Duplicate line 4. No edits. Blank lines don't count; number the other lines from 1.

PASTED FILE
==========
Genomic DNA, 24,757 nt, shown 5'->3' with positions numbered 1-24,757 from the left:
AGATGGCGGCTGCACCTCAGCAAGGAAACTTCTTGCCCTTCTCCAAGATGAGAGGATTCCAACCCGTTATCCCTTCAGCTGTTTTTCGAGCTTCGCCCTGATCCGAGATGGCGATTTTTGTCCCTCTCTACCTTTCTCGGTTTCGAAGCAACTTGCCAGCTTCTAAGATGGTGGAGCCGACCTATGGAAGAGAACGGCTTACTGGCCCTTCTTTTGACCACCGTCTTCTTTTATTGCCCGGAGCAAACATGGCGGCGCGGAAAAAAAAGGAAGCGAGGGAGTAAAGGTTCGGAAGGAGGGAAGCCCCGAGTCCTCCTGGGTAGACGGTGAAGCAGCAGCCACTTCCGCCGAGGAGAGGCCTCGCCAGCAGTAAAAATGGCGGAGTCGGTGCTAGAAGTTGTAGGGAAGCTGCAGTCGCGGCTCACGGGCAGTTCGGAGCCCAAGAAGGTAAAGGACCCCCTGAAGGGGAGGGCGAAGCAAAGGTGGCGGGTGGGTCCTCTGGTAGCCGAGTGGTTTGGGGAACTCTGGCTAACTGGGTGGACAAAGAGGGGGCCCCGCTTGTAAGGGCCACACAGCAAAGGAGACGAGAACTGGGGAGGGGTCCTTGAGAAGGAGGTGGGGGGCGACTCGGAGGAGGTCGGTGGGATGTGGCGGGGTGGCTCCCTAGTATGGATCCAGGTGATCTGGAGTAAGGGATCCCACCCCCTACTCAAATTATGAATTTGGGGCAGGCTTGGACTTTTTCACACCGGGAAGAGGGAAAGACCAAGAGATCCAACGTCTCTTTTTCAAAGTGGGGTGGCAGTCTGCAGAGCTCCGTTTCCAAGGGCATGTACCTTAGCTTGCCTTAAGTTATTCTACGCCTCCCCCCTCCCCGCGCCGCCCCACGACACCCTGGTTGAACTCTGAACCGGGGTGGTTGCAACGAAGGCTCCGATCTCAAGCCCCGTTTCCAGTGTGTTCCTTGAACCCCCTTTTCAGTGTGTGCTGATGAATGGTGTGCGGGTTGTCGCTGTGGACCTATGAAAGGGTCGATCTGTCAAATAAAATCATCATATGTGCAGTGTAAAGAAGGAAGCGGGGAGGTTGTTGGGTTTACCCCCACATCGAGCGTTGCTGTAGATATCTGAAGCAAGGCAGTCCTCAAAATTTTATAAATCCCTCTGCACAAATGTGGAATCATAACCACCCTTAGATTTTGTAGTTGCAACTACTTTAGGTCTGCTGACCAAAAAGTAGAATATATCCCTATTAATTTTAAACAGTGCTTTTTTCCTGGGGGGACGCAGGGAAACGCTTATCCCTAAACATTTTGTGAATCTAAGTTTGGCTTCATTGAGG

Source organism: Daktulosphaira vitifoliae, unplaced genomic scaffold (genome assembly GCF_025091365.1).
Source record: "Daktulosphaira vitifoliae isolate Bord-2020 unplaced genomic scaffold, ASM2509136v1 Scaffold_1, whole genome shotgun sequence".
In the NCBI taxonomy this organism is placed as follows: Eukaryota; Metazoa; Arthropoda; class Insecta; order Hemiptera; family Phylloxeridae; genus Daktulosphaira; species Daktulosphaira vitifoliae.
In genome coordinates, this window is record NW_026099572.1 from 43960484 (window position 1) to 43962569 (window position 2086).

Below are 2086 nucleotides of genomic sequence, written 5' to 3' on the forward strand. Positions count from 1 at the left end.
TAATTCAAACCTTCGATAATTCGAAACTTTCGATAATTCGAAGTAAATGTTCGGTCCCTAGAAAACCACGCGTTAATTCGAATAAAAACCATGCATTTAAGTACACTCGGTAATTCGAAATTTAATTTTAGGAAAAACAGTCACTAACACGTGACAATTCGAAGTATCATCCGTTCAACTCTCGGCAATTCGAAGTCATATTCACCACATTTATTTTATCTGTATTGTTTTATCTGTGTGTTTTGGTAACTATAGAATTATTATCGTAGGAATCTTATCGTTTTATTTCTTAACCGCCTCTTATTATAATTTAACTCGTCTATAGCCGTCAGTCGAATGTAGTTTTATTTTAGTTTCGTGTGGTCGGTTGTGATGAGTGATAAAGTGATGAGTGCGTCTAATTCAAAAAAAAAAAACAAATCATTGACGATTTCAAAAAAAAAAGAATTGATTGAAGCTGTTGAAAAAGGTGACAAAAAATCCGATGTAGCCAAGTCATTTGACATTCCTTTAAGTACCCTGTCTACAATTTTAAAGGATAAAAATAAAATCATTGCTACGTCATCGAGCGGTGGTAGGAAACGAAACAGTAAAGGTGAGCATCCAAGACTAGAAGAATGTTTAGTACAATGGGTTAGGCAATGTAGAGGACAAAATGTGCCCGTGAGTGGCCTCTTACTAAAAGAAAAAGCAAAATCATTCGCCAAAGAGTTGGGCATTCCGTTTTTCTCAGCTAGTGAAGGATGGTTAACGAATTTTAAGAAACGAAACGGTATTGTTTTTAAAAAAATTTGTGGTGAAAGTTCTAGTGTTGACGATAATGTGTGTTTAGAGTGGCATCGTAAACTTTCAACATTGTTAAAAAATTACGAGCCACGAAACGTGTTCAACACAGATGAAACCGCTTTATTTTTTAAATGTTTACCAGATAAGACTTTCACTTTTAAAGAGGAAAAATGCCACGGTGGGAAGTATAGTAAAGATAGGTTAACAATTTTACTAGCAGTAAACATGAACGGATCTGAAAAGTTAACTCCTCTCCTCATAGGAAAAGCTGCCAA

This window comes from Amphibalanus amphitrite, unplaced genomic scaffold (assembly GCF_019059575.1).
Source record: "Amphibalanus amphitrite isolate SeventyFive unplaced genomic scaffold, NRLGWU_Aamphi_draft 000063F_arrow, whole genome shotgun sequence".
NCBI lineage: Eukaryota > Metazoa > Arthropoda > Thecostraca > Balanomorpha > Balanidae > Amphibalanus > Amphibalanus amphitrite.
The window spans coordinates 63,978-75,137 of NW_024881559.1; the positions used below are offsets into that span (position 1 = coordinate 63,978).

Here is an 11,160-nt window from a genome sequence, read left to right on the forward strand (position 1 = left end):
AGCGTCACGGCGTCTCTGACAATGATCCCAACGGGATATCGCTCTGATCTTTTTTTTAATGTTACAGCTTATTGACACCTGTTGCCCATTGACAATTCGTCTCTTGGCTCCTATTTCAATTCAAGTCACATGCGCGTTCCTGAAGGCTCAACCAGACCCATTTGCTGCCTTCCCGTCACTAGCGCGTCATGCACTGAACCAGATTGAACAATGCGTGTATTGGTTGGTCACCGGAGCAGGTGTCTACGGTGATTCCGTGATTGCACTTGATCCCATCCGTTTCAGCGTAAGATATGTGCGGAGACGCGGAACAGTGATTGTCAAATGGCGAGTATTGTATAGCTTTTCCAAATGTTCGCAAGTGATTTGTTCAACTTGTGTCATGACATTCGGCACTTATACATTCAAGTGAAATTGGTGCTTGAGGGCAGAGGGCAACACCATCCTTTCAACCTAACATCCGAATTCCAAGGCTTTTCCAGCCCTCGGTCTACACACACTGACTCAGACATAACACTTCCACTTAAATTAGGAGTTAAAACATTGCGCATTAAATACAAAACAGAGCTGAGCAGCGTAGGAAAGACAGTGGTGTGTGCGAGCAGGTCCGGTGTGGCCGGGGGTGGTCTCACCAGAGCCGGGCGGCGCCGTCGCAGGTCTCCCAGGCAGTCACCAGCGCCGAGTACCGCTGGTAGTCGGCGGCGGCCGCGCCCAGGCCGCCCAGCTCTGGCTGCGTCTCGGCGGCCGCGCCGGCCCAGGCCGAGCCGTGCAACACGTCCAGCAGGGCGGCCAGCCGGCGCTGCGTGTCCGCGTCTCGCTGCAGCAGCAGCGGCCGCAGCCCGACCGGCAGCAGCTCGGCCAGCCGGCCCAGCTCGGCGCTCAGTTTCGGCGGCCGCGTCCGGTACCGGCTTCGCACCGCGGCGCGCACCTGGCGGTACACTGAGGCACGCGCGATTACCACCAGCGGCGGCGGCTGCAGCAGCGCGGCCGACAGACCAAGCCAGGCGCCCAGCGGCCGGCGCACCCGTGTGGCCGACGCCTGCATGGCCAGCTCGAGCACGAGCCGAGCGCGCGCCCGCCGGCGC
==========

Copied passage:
Source record: "Daktulosphaira vitifoliae isolate Bord-2020 unplaced genomic scaffold, ASM2509136v1 Scaffold_1, whole genome shotgun sequence".